- Security TWENTY
- Women in Security
In our August 2015 print issue, we gave you a digest of the Imbert Prize-winning research by Peter Finch, on violence in the NHS. Here we go into more detail about the local security management specialists (LSMS), as surveyed by Peter.
Pictured is the presentation to Peter, right, at the Association of Security Consultants (ASC) annual lunch at the RAF Club, Piccadilly, by Lord Imbert, centre; ASC chairman Joe Connell is pictured left.
Most LSMS were given their role as an addition to an existing role, although the majority that were already employed by their trust and given the role of LSMS were given a choice about accepting. Subject A has been involved in security management for over 28 years and states: “I was [already] a trust security manager when I undertook the training …. there were a number of people within the cohort who had no real security management background. They were almost plucked from an organisation to sit and undertake the course because ‘we have to have one of these people.’” The lack of choice by nearly a third of LSMS, with considerable pay differentials could be seen as a potential de-motivator and lead to a less than proactive effort in leading on security management work, where a greater focus on other work such as health and safety may be seen by the LSMS as their ‘priority’. This is the case for one subject, a health and safety manager who on commencing his LSMS role was given only the names of five police officers of which four were no longer in post. He had to commence from scratch, he adds: “The biggest weakness for me was the fact that I probably needed assistance to start the [LSMS] job because it was full load; ‘let’s get your [security] polices, your procedures, your processes up and running’ but I didn’t.” In terms of formal education most LSMS are not academically qualified in security management, although a higher number of LSMS are academically qualified in a non-security related discipline. Very few LSMS hold non-academic security certifications or diplomas such as the ASIS CPP or Security Institute diploma. None of the subject interviewees were effusive about their LSMS training.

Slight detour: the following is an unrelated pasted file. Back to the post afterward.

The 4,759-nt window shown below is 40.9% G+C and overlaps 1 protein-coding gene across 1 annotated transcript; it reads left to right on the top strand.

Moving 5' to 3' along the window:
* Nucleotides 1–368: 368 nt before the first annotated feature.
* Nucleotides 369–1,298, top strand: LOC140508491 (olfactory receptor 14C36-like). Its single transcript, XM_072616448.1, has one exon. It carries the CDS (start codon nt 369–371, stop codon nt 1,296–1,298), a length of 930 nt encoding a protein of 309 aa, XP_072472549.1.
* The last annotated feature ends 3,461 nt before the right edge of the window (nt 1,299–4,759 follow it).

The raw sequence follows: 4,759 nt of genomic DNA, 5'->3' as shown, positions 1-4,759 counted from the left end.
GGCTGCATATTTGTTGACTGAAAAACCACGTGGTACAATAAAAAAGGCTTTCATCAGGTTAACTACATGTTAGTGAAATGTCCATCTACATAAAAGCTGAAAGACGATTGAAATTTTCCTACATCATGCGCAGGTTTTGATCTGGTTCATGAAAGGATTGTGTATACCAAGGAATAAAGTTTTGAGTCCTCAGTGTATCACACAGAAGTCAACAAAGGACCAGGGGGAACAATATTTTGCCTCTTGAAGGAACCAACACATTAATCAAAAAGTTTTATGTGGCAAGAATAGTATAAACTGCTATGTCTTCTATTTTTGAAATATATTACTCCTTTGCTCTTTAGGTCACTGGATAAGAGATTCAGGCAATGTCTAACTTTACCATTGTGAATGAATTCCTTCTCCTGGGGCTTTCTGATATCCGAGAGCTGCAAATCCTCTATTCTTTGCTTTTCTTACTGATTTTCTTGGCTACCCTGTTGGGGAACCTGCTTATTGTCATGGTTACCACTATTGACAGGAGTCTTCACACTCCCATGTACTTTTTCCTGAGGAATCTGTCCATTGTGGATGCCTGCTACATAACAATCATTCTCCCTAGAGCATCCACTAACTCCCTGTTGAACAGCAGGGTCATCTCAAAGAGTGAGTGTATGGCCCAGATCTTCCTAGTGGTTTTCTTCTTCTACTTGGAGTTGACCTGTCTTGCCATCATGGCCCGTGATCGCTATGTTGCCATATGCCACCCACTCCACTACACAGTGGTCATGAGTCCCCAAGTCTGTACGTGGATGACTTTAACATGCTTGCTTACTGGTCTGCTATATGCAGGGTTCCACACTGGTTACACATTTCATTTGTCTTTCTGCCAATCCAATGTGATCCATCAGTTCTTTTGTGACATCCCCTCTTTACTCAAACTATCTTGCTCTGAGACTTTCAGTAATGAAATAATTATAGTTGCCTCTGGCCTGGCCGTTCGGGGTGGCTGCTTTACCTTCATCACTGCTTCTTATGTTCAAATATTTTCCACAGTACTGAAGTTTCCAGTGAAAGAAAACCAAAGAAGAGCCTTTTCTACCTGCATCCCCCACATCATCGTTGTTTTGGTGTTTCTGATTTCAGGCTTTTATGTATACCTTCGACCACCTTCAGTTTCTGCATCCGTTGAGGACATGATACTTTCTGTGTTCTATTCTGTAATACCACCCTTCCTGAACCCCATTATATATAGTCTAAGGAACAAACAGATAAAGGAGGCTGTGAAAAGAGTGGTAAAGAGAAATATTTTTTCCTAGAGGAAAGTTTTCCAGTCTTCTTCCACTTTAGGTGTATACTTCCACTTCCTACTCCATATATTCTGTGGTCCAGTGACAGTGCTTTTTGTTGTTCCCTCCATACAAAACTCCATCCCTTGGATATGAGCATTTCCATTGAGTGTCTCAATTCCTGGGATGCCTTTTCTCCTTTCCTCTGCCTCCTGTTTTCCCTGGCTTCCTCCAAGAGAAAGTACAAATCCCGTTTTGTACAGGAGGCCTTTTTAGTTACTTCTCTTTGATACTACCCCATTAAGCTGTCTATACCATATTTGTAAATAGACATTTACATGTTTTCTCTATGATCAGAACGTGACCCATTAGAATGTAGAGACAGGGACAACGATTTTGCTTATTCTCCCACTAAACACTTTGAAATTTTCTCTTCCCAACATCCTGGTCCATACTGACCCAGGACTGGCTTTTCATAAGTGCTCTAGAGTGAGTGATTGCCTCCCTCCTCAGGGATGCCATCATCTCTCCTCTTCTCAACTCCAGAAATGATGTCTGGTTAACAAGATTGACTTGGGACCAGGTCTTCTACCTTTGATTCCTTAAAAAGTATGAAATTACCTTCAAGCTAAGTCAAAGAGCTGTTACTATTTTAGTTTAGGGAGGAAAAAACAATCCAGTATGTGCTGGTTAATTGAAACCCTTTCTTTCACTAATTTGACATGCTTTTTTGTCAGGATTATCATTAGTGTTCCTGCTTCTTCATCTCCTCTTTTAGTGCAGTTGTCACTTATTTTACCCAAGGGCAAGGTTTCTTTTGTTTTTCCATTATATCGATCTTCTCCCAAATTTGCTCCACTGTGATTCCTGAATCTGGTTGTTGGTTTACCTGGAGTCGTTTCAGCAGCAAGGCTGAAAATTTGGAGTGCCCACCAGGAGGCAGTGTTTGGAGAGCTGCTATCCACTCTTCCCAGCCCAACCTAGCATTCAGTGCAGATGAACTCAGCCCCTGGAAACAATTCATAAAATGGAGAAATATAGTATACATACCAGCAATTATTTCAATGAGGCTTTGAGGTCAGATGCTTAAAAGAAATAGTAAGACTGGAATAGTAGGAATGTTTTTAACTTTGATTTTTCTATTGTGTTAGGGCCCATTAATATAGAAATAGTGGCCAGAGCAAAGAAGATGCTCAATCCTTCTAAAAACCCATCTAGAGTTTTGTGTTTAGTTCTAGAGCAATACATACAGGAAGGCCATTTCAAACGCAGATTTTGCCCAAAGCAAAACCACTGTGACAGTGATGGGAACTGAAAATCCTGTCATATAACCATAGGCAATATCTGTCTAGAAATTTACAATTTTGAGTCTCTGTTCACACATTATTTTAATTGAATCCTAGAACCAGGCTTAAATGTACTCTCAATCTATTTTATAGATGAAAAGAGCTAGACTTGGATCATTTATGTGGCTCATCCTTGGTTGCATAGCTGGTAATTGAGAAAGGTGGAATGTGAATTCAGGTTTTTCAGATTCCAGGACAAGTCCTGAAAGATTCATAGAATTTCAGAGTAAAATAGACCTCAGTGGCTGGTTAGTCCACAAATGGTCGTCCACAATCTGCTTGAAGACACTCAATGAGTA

In almost half of trusts the evidence suggests that a proactive approach in assessing the risk of violence has not been established without which it is unlikely that the working environment will be enhanced and assaults against staff effectively reduced. One subject suggested that staff can be barriers to reducing violence and aggression. Another agreed: “To me the barriers are our staff ….. because they have an acceptance of violence and aggression within certain departments and we need to change that culture …. the issue is that they need to report it.” Although significant numbers of staff are not reporting incidents of verbal abuse or violence (as according to an IPSOS Mori poll in 2010) the evidence suggests that the majority of staff at least know how to report a violent incident although there are a small number that are either unsure or do not know how to report an incident. Where staff have been a victim of a violent incident virtually all of them have access to support services should they need it. As for the investigation of assaults, in slightly more than half of trusts arrangements are in place to ensure that allegations of assaults against staff are investigated in a timely and proportionate manner; in the remainder of trusts such incidents are not always investigated. A memorandum of understanding (MoU) between the police, Crown Prosecution Service and NHS Protect in 2011 was to create closer working arrangements to reduce the problem of violence and antisocial behaviour in the NHS with the intention that agreements would be negotiated and made locally. However, with one exception, all of the interviewees stated that at a local level the MoU is ineffective and is not known by the police.
About the writer
While Peter Finch since last year has been Security Manager at the Coventry Building Society, for several years before he was a hospital security specialist, after serving as a Royal Air Force officer of the Provost (Police and Security) Branch; hence this dissertation (supervised by Phil Wood) as part of a Bucks New University masters degree course.
Who’s who in the NHS
Here are the two groups involved with security management in the National Health Service:
– NHS Protect, previously the Counter-Fraud and Security Management Service; launched in 2003 as a central body with a training centre in Coventry. Visit www.nhsbsa.nhs.uk/Protect;
– LSMS – Local Security Management Specialist, the manager in charge of security at a trust such as a hospital.